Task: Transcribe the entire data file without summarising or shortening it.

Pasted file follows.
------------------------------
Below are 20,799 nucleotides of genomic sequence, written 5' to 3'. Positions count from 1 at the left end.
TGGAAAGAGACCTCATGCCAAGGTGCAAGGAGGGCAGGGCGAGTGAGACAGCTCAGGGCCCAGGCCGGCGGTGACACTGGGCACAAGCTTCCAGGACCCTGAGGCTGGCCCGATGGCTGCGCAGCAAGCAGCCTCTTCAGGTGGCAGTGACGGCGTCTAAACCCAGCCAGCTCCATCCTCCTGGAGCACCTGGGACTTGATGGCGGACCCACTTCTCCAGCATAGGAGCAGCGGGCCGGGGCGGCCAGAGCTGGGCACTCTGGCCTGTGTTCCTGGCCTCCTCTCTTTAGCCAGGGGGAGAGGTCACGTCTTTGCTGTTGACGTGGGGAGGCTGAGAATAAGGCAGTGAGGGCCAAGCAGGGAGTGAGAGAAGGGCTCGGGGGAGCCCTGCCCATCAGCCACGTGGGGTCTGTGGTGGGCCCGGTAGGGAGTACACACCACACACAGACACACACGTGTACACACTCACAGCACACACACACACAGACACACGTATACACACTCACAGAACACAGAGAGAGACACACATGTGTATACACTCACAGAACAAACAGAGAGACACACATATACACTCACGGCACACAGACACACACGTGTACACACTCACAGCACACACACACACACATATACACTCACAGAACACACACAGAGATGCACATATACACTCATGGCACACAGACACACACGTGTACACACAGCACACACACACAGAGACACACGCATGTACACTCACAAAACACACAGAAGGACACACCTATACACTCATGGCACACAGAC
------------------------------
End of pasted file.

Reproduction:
Below are 20,799 nucleotides of genomic sequence, written 5' to 3'. Positions count from 1 at the left end.
TGGAAAGAGACCTCATGCCAAGGTGCAAGGAGGGCAGGGCGAGTGAGACAGCTCAGGGCCCAGGCCGGCGGTGACACTGGGCACAAGCTTCCAGGACCCTGAGGCTGGCCCGATGGCTGCGCAGCAAGCAGCCTCTTCAGGTGGCAGTGACGGCGTCTAAACCCAGCCAGCTCCATCCTCCTGGAGCACCTGGGACTTGATGGCGGACCCACTTCTCCAGCATAGGAGCAGCGGGCCGGGGCGGCCAGAGCTGGGCACTCTGGCCTGTGTTCCTGGCCTCCTCTCTTTAGCCAGGGGGAGAGGTCACGTCTTTGCTGTTGACGTGGGGAGGCTGAGAATAAGGCAGTGAGGGCCAAGCAGGGAGTGAGAGAAGGGCTCGGGGGAGCCCTGCCCATCAGCCACGTGGGGTCTGTGGTGGGCCCGGTAGGGAGTACACACCACACACAGACACACACGTGTACACACTCACAGCACACACACACACAGACACACGTATACACACTCACAGAACACAGAGAGAGACACACATGTGTATACACTCACAGAACAAACAGAGAGACACACATATACACTCACGGCACACAGACACACACGTGTACACACTCACAGCACACACACACACACATATACACTCACAGAACACACACAGAGATGCACATATACACTCATGGCACACAGACACACACGTGTACACACAGCACACACACACAGAGACACACGCATGTACACTCACAAAACACACAGAAGGACACACCTATACACTCATGGCACACAGAC